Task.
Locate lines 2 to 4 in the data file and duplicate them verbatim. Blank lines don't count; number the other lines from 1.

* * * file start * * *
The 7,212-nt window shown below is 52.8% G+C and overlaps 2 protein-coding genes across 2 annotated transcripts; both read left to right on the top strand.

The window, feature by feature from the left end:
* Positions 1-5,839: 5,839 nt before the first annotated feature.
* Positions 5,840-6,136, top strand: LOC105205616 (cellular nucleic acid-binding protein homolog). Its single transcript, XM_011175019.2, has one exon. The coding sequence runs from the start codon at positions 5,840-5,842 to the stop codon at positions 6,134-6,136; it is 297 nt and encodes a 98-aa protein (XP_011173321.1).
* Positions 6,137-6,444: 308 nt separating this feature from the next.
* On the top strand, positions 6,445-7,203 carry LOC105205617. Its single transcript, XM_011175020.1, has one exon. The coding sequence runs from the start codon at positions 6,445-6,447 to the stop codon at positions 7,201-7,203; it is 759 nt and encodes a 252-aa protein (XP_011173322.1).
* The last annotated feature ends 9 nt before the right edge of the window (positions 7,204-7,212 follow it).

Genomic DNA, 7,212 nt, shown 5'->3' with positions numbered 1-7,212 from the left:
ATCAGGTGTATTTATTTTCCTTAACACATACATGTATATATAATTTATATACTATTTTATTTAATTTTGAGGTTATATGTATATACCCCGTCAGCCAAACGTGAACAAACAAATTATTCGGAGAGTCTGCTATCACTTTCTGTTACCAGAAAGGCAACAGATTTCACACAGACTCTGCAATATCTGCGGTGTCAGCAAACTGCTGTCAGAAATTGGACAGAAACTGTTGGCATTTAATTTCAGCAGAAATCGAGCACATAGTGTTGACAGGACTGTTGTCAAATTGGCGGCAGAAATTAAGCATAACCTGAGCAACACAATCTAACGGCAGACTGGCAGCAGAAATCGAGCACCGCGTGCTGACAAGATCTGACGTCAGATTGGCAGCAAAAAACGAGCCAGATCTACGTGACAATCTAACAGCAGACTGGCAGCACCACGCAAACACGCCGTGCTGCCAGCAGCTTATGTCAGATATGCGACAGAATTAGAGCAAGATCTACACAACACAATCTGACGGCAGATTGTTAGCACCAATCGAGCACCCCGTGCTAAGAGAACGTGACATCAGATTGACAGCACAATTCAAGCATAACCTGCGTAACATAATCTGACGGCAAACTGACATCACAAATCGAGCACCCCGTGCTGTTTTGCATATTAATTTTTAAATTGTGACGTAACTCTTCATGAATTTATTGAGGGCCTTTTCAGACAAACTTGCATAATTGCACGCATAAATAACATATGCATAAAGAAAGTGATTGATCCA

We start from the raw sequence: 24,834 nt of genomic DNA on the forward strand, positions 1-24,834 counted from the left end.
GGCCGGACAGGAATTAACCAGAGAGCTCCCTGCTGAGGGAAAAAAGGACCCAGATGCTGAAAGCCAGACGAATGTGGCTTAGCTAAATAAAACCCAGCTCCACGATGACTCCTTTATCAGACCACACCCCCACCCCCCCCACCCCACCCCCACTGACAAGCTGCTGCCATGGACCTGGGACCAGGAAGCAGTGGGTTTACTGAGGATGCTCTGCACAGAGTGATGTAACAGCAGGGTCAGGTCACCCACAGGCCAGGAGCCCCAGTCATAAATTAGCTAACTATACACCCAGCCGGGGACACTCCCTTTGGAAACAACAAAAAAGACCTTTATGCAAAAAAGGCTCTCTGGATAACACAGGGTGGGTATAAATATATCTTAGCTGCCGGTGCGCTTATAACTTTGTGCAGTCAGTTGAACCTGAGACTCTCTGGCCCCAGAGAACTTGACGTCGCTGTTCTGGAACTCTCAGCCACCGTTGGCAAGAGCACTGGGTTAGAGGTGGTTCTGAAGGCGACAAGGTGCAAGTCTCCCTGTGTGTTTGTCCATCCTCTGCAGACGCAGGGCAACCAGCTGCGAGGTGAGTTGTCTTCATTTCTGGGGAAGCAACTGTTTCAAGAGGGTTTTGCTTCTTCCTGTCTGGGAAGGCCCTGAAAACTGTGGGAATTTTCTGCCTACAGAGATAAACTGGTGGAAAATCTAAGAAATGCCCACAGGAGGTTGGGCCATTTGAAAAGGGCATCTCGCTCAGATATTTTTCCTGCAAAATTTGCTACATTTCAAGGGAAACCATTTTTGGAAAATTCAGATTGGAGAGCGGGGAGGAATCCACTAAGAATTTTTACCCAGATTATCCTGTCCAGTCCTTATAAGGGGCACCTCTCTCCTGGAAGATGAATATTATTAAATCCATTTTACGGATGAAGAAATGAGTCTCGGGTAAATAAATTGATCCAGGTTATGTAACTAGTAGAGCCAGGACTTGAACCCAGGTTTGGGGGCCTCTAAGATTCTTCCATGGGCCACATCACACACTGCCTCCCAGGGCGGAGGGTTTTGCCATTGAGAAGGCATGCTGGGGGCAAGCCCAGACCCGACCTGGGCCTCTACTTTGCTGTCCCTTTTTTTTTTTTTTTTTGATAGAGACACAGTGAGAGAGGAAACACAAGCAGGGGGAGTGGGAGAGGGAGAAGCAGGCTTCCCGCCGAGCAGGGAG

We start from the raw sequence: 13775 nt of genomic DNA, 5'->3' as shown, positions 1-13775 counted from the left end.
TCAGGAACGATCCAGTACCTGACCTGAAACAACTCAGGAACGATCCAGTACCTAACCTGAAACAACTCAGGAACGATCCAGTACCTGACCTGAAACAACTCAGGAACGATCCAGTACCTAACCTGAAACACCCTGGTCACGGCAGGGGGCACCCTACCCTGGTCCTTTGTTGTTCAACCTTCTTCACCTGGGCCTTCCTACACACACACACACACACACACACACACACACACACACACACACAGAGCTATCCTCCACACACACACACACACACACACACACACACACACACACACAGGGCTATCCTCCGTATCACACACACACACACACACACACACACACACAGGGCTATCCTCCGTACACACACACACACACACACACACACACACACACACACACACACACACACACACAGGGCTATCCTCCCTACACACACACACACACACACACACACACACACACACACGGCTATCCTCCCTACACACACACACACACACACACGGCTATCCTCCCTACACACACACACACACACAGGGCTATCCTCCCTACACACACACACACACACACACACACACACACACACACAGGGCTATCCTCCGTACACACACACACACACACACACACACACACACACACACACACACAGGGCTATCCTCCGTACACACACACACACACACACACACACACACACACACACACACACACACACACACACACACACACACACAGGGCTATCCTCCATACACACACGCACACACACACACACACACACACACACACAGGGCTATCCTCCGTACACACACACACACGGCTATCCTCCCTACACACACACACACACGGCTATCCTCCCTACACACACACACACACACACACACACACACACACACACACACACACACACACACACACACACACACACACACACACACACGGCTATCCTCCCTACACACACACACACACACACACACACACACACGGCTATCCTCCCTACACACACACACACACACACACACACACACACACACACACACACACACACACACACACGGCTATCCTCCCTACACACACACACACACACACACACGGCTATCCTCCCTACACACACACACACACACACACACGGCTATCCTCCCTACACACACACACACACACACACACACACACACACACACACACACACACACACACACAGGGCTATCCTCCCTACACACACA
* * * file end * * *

The window, feature by feature from the left end:
* Positions 1-5,839: 5,839 nt before the first annotated feature.
* Positions 5,840-6,136, top strand: LOC105205616 (cellular nucleic acid-binding protein homolog). Its single transcript, XM_011175019.2, has one exon. The coding sequence runs from the start codon at positions 5,840-5,842 to the stop codon at positions 6,134-6,136; it is 297 nt and encodes a 98-aa protein (XP_011173321.1).